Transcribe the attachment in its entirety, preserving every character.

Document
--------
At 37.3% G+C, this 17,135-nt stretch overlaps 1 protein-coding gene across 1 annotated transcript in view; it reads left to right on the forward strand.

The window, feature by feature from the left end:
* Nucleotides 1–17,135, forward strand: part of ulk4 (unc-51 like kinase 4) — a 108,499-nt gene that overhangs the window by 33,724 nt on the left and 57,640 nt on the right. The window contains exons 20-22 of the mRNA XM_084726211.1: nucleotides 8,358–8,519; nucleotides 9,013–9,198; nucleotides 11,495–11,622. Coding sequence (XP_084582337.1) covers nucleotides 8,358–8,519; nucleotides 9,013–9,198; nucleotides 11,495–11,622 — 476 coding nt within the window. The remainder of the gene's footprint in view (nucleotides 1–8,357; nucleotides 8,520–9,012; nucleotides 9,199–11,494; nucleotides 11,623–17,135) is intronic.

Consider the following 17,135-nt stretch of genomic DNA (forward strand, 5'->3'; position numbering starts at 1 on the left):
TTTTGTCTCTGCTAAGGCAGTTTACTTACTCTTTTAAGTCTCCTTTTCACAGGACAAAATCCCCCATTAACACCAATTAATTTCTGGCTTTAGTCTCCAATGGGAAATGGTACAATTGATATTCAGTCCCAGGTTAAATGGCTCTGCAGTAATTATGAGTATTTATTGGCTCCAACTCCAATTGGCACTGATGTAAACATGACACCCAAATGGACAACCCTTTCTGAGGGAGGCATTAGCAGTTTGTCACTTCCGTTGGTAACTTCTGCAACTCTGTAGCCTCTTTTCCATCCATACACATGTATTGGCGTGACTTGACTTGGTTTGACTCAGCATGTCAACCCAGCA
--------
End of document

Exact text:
At 37.3% G+C, this 17,135-nt stretch overlaps 1 protein-coding gene across 1 annotated transcript in view; it reads left to right on the forward strand.

The window, feature by feature from the left end:
* Nucleotides 1–17,135, forward strand: part of ulk4 (unc-51 like kinase 4) — a 108,499-nt gene that overhangs the window by 33,724 nt on the left and 57,640 nt on the right. The window contains exons 20-22 of the mRNA XM_084726211.1: nucleotides 8,358–8,519; nucleotides 9,013–9,198; nucleotides 11,495–11,622. Coding sequence (XP_084582337.1) covers nucleotides 8,358–8,519; nucleotides 9,013–9,198; nucleotides 11,495–11,622 — 476 coding nt within the window. The remainder of the gene's footprint in view (nucleotides 1–8,357; nucleotides 8,520–9,012; nucleotides 9,199–11,494; nucleotides 11,623–17,135) is intronic.

Consider the following 17,135-nt stretch of genomic DNA (forward strand, 5'->3'; position numbering starts at 1 on the left):
TTTTGTCTCTGCTAAGGCAGTTTACTTACTCTTTTAAGTCTCCTTTTCACAGGACAAAATCCCCCATTAACACCAATTAATTTCTGGCTTTAGTCTCCAATGGGAAATGGTACAATTGATATTCAGTCCCAGGTTAAATGGCTCTGCAGTAATTATGAGTATTTATTGGCTCCAACTCCAATTGGCACTGATGTAAACATGACACCCAAATGGACAACCCTTTCTGAGGGAGGCATTAGCAGTTTGTCACTTCCGTTGGTAACTTCTGCAACTCTGTAGCCTCTTTTCCATCCATACACATGTATTGGCGTGACTTGACTTGGTTTGACTCAGCATGTCAACCCAGCA